There are many forms of self-care whether it be making art, soaking up a rainbow bath bomb, getting a pedicure, or binge-watching Nailed It! for the third time. But what about just making a cup of tea?
Every culture has tea rituals. In China, tea is brewed at weddings. The bride serves the groom’s family, and the groom serves the bride’s, symbolizing the two families becoming one. It’s tradition in Japan for people to perform sadō (lit. “the way of tea”) for their house guests, and afternoon tea in Britain is served with cakes and sandwiches to be shared with family and friends.
These rituals have a recurring theme: they are all forms of respect. We appreciate respect from others but why do we not do the same for ourselves? It’s okay to have a moment to care for yourself. The times have given us a weight to bear and while we strive to be the Good Samaritan, it’s important to remember that the Samaritan needs a break, too.
Self-care is not selfish. It is important for your well-being and health, and one of the ways I self-care is through a personal tea ritual.
After I choose my tea and put on the kettle, I put down my phone and close my eyes in quiet meditation as the water starts to boil. While my tea steeps, I find a podcast or a documentary to enjoy while I indulge. The brewing process can take a few minutes, but if you love tea then the wait is worth it.
Tea is harvested from small shrubs called Camellia sinensis and there are vast varieties available, but I am going to share with you four basic ones along with their blends to use as a quick guide if you wish to start your own tea ritual.
Please note that I am not a doctor and while there have been studies linked to health benefits of tea, medical research is still limited.
Black tea is the most popular variety around the world. If you want to limit your coffee intake but still want caffeine, then black tea is a nice substitute. However, people with caffeine sensitivity or who are prescribed blood thinners should take caution and consult their doctor.
Black tea is rich in antioxidants that can help protect against artherosclerosis (plaque build up in the artery walls) which may lower the risk of stroke. It may also help in lowering blood pressure.
Lapsang souchong (China) — Grown in the mountainous Wuyi region in the province of Fujian, this tea is sometimes referred to as “smoked tea.” That’s because its coarse leaves are traditionally roasted in a bamboo basket over burning pine.
Lapsang souchong has been around since the Qing Dynasty when an army made camp in a tea factory and threw out the workers, thereby hindering the drying process. When the army left and the workers returned, they knew that they wouldn’t be able to process the leaves in time for market so they dried the leaves over open fires, giving them a charred smell and bitter flavor. The tea has been processed like this ever since.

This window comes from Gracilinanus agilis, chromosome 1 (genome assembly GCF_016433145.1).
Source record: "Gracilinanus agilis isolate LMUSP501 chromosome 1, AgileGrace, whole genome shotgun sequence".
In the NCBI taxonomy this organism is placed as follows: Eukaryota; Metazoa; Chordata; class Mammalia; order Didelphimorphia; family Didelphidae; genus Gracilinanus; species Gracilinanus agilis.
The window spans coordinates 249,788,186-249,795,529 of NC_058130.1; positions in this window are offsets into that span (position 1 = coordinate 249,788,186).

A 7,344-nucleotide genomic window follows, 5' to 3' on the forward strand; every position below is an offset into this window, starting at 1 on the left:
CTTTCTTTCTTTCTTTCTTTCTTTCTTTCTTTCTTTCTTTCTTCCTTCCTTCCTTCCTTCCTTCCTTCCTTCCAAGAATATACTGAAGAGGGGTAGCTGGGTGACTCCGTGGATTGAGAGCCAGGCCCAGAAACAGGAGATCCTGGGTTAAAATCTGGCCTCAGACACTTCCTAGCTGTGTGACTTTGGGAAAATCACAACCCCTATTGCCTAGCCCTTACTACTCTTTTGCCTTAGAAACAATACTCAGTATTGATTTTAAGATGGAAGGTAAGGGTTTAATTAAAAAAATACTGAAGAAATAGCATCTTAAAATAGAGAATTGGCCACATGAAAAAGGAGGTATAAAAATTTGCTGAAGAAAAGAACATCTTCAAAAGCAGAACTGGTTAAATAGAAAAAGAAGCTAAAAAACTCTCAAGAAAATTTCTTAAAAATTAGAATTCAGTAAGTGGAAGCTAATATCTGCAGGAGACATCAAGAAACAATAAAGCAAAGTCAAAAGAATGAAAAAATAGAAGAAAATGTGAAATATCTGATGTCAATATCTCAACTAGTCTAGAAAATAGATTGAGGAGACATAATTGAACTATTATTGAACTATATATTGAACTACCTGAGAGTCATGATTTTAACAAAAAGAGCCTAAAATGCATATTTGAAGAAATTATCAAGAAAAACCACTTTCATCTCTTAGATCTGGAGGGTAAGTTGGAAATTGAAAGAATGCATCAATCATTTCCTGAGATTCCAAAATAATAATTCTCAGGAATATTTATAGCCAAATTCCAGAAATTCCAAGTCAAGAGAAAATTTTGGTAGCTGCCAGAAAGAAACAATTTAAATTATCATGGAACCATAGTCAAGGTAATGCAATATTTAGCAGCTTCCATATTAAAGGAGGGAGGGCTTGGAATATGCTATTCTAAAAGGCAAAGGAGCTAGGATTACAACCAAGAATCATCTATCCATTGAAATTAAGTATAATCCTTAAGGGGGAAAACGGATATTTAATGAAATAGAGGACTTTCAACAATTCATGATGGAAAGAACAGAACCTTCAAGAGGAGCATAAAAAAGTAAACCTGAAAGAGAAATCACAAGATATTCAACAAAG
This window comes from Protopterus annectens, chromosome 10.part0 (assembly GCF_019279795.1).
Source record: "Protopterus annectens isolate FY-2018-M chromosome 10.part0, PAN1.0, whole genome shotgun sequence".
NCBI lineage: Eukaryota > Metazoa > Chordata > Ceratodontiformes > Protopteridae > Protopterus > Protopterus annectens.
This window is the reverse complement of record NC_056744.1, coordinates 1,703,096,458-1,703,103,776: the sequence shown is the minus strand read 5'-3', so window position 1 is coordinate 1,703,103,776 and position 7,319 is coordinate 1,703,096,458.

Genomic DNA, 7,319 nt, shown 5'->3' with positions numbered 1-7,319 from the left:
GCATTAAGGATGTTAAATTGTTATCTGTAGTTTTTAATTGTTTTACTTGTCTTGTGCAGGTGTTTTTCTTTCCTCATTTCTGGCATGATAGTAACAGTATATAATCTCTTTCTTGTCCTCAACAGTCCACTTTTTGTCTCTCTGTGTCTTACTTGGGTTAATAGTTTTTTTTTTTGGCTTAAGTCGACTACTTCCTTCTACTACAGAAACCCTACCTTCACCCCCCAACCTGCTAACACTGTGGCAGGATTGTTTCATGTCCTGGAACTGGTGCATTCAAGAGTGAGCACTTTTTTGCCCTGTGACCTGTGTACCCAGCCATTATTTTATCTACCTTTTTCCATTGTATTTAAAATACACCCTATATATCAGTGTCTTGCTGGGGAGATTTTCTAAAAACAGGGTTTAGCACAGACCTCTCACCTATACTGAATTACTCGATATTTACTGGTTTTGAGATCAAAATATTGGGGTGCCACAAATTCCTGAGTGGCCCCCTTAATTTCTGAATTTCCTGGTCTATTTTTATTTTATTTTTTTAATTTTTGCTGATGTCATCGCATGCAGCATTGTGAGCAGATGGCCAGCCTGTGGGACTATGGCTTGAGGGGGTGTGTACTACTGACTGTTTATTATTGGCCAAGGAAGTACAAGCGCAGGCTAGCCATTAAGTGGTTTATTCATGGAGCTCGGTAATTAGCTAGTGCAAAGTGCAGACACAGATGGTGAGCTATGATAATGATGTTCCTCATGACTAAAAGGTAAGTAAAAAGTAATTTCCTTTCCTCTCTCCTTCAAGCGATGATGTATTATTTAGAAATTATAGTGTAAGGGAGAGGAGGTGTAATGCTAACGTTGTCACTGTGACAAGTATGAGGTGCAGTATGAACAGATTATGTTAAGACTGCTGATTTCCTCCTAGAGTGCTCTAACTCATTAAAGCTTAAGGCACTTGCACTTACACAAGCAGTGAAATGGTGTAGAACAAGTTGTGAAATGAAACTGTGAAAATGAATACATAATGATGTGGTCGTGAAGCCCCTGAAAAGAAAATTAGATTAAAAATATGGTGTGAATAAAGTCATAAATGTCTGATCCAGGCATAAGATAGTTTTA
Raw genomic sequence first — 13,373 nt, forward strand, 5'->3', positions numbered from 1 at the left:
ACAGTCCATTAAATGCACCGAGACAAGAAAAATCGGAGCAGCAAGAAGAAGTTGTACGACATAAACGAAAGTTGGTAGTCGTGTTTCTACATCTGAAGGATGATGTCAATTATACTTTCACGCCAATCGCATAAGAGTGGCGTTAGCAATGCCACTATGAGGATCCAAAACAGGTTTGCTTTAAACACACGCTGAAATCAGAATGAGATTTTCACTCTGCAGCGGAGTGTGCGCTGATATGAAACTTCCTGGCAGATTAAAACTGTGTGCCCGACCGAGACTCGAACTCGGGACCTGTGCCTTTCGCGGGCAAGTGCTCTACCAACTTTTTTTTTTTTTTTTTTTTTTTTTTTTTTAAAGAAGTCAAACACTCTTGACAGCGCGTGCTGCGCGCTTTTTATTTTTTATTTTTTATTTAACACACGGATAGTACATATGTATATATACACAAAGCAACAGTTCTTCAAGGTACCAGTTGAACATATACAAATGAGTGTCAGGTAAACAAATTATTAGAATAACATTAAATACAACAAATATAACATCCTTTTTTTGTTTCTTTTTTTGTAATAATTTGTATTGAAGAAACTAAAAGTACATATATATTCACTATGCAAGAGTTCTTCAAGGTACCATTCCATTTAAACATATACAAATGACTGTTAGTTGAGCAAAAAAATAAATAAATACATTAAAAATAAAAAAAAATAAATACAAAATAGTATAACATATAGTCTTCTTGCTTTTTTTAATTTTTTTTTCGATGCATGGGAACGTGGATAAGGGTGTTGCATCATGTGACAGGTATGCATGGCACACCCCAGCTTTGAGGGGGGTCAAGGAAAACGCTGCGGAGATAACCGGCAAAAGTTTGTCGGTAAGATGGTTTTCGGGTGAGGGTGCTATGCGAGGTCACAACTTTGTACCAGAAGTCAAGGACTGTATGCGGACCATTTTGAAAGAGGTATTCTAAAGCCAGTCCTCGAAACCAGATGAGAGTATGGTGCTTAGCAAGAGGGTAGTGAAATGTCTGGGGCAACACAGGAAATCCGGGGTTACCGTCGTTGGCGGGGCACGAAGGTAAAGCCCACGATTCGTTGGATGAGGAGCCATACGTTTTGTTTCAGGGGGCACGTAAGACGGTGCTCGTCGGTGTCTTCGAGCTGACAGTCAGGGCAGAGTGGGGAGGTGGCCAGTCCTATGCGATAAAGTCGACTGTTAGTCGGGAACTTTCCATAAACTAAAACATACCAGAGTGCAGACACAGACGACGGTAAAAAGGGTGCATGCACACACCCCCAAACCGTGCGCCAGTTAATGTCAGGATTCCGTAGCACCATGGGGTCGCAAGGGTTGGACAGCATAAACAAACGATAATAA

Assam and Darjeeling (India)— These teas are the most widely known and are the bases for many blends. Assam is full-bodied with a stout flavor while Darjeeling is milder with a floral aroma.
Assam tea is grown in the region where it gets its name, and is grown in lowlands and at sea levels. This method of planting plus the area’s high precipitation rate contributes to the tea’s malty flavor and is marketed as a “breakfast” tea.
Darjeeling is grown in the Darjeeling district of West Bengal. Even though it comes in white, green, and oolong varieties, it is considered a black tea due to the slow oxidation process of the leaves once harvested. Dubbed “the champagne of teas,” Darjeeling is “the highest elevation produced tea in the world” allowing the shrubs access to more UV exposure and oxygen levels, giving this brisk tea its bitter flavor.
Ceylon (Sri Lanka)— Ceylon tea is grown at different altitudes. High-grown tea leaves brew to a honey color liquor, mid-grown teas are full-bodied, and low-grown teas are bold with a burgundy hue when infused. Due to the richness of the soil, it is said to be full of antioxidants and can boost your metabolism. Ceylon tea can be served hot or over ice.
Black Tea Blends
- Earl Grey — This is the most recognizable blend among avid tea drinkers. It can have a variety of black tea leaves as its base and is blended with bergamot oil to give it a crisp aroma. It was named after Charles Grey, 2nd Earl Grey, British Prime Minister in the 1830s.
- English and Irish Breakfast -These blends are full-bodied, with English Breakfast having an Assam, Ceylon, or Kenya base, while Irish Breakfast is mostly derived from Assam. Both blends are served with milk and sugar to cut down its boldness and many Irish drinkers add honey.